The Toughest Battle; Repairing the Damage of War

Anyone who has seen combat, or loved a combat veteran, know too well that surviving a war does not mean the battle is over. Here is a raw look at that second battleground, told by our much-loved William “Monsoon” Mimiaga. When many Vietnam Veterans are asked, when were you in Vietnam, the response is often, “last nite.”

I am one of those thousands, who left Vietnam, but Vietnam never left me.

My Daughter’s Business

Though I was an outstanding and highly decorated Marine, up through the ranks, and retiring after 31 successful years, it came at a tremendous personal cost;  I was truly an absentee father, good at fighting wars but a poor example for a Dad. After my 1st wife of 19 years, Arlene died of cancer, while we were stationed in Hawaii, I regressed, buried myself in work and my contact with my children over the years became limited to non-existent. A combination of those personal losses were greater than I could handle which sent me into a tailspin. In addition, I was in personal denial to many problems with my mental health and emotions (PTSD) of which, years later, I was diagnosed and rated.

This past weekend, I drove to Carlsbad Village, and was reunited with my oldest daughter Britta. For many reasons, all on me, we had been separated for years. It was one of the most beautiful moments in my life and hugging her and listening to the stories of growing up, took me immediately bac repairing the damage of war k to much happier times. Britta is her mother, the love of animals, the love of the sea, her free and adventurous spirit. I so enjoyed that moment, sitting with Cooper and Rob, a young man who used to date Britta, when they were in high school and like Britta, overcame personal and emotional hurdles to find success.

Britta had graduated from college, worked in Tennessee at an elephant refuge, worked for over a decade at the San Diego Zoo as a trainer and now has her own Animal Training and Pet Services. Rob has been a Yoga Instructor for the past 25 years, and now owns “Baba Coffee Bistro” in the Village. A child that I loved and Rob who was like family, all those years and special times that I missed out on,  can never be replaced, but for all my Veteran family, who have been estranged from their kids;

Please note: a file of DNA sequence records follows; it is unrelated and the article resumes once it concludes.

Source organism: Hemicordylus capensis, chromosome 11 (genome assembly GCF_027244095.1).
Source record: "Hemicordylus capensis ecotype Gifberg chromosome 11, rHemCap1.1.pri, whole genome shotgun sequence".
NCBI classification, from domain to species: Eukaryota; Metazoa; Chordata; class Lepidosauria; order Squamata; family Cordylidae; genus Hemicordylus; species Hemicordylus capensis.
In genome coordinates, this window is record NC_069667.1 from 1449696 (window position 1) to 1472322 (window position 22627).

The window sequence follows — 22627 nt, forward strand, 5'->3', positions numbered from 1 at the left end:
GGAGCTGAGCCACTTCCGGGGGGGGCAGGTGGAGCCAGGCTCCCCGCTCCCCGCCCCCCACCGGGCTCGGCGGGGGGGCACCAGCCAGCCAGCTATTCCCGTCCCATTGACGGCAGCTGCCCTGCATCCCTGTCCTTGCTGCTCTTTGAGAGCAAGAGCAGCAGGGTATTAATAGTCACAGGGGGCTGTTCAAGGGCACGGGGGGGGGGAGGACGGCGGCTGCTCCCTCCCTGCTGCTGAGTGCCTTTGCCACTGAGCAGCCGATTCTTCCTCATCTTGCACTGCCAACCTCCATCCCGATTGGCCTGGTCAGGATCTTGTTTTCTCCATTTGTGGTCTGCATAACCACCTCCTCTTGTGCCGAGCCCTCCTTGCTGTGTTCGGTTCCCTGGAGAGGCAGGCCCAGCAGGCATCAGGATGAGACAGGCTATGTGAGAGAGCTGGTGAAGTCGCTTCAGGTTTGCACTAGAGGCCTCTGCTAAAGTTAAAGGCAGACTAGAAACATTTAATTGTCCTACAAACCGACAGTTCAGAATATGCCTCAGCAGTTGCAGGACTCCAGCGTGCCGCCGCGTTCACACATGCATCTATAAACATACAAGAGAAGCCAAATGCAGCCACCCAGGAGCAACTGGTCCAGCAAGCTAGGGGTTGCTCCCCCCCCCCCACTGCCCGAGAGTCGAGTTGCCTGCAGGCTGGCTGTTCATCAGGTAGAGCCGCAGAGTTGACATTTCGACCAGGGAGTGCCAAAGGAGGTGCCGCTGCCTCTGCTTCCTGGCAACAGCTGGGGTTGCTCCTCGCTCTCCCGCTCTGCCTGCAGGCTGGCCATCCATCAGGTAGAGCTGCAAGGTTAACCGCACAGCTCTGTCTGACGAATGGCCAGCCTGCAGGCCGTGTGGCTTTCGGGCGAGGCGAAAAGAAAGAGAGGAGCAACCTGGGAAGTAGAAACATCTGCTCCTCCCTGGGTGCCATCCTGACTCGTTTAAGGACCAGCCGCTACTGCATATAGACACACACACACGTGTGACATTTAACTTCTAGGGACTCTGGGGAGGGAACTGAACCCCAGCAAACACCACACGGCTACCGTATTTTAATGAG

It is never too late to reunite and find happiness.

I have seen the happiness on the faces of many of my “Band of Brothers,” who have reconnected with their family and friends. John, my personal and forever brother, beams everyday, talking about his daughter who he has reconnected with. This lonely journey, that I have been on for decades, is now erased with my heart being full once again. Recrimination no longer, just hugs and unconditional love.

Mahalo Britta, my elephant daughter, for once again, opening the door and allowing me in. You are your mother’s heart! Tears filled my eyes clouding my drive home.

I have reconciled with my two boys that I love dearly, Michael and Alexander, and with my daughter Millie, trying my best to be the best Dad. One daughter to go and my journey will be complete and no longer carry such a heavy heart.

“Never let go of the rope,” search for that peace and tranquility.” 

Oooooorah and Semper Fi.


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vietnam vets, william mimiaga

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